Hong Kong Politics & Protest

Disappointed netizens slam pro-Beijing lawmakers on social media

Disappointed pro-establishment netizens have reacted angrily on social media to the pro-Beijing legislators’ walkout during the political reform vote.

On Speak Out HK, a pro-government Facebook page with a following of 156,000 that is usually populated by comments attacking pan-democrats, most of the 490 comments in its pinned post are critical of the pro-Beijing camp. In this post, the comment with the most upvotes said:

“The pro-establishment camp chickened out in the last minute, letting down voters and disappointing 1.3 billion Chinese people. These anti-China troublemakers blocked the 2017 CE election.”

A self-proclaimed supporter of the Democratic Alliance for the Betterment and Progress of Hong Kong (DAB) sounded devastated:

“My entire family has voted for the DAB for over a decade. Why didn’t you cast a single ballot? Why? Then what’s the difference between voting for you and voting for ‘hot dogs’ [nickname for supporters of the pro-localism group Civic Passion]? I’m very upset. I always vote for ‘Tam Sir’ [DAB lawmaker Tam Yiu-chung]……”
我成家人投左民建聯十幾年, 點解你地一票支持票都唔投, 點解 ? 咁我投你地同投熱狗有咩分別, 好唔開心, 我次次都投俾譚sir……..

One netizen lamented over what he interpreted as the self-defeatism of pro-Beijing politicians:

“[I] have voted for the pro-establishment camp in all confidence, but I’d never imagined this could happen. This is deeply disappointing. Would one more vote have changed the results? Even if we would lose anyway, shouldn’t we lose with dignity? If all of you had voted, there would’ve at least been more than 8 votes in favor of the motion vs 28 against.”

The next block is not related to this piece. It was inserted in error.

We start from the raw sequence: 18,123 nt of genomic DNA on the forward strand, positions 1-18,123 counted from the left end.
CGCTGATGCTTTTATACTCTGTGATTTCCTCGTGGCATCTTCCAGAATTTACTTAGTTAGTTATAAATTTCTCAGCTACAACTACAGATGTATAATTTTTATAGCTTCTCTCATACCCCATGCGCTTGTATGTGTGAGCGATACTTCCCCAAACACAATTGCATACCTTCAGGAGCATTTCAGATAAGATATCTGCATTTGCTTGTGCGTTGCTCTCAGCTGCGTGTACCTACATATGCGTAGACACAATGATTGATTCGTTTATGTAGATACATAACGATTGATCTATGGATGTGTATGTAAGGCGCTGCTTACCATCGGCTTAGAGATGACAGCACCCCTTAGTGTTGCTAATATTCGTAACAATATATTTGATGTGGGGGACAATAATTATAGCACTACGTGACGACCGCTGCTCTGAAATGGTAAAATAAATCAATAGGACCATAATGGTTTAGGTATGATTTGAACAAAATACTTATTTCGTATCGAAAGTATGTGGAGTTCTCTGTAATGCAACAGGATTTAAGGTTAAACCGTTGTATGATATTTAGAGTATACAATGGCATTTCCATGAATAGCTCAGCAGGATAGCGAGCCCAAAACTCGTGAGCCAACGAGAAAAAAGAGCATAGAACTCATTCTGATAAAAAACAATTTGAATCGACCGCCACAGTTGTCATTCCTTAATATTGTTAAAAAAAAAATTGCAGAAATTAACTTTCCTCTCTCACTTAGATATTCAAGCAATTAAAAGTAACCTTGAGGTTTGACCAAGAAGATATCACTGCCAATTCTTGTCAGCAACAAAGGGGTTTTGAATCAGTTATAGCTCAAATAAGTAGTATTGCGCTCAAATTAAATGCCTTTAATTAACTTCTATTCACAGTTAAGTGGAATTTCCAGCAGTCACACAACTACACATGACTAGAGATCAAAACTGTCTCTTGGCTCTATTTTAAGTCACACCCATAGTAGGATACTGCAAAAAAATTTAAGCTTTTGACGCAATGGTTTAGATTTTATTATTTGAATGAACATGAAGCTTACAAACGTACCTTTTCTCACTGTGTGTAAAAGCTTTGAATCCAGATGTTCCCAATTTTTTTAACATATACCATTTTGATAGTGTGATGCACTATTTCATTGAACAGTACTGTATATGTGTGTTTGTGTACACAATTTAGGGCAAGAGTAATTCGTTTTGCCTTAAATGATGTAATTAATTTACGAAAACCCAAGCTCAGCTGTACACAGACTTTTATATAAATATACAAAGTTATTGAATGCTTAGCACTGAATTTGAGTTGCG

The government’s rhetoric focused on “punishing the pan-democrats with your vote,” a slogan used by the director of the Chinese liaison office Zhang Xiaoming and pro-government rally organisers. Chief Executive CY Leung also urged Hong Kongers to vote the pan-democrats out of office. But with the unexpected turn of events, pro-Beijing politicians might face a legitimacy crisis from their own supporter base.

In another pro-government current affairs page “Hong Kong Good News,” a bitter netizen felt that his voice was not represented by the lawmaker he voted for:

“Even if [the political reform] was doomed to be rejected, you should’ve stayed and voted for us instead of leaving the chamber. Seeing how the vote ended without knowing what happened is a blatant disregard for your public expectation!”

HKG Pao, a new pro-government online news site founded by Robert Chow, one of the most vocal organisers of pro-Beijing campaigns, avoided mentioning the pro-Beijing camp’s mistake on its Facebook page altogether. Instead, it focused on the dissatisfaction of pro-government protesters with pan-democrats. “People are disappointed with the rejection of the political reform,” the page wrote. “Who has disappointed them?”

Speaking on behalf of the pro-Beijing camp, Regina Ip of the New People’s Party told the press the pro-Beijing camp were as “aggrieved and disappointed” as their supporters, and expressed “sincere apologies to all the citizens who support the government motion.”

Heung Yee Kuk  Lau wong-fat rural council reform vote

Rural Council chief and lawmaker Lau Wong-fat is the reason why the pro-Beijing camp decided to walk out of the chamber just moments before voting. Photo: i-Cable.


Disappointed netizens slam pro-Beijing lawmakers on social media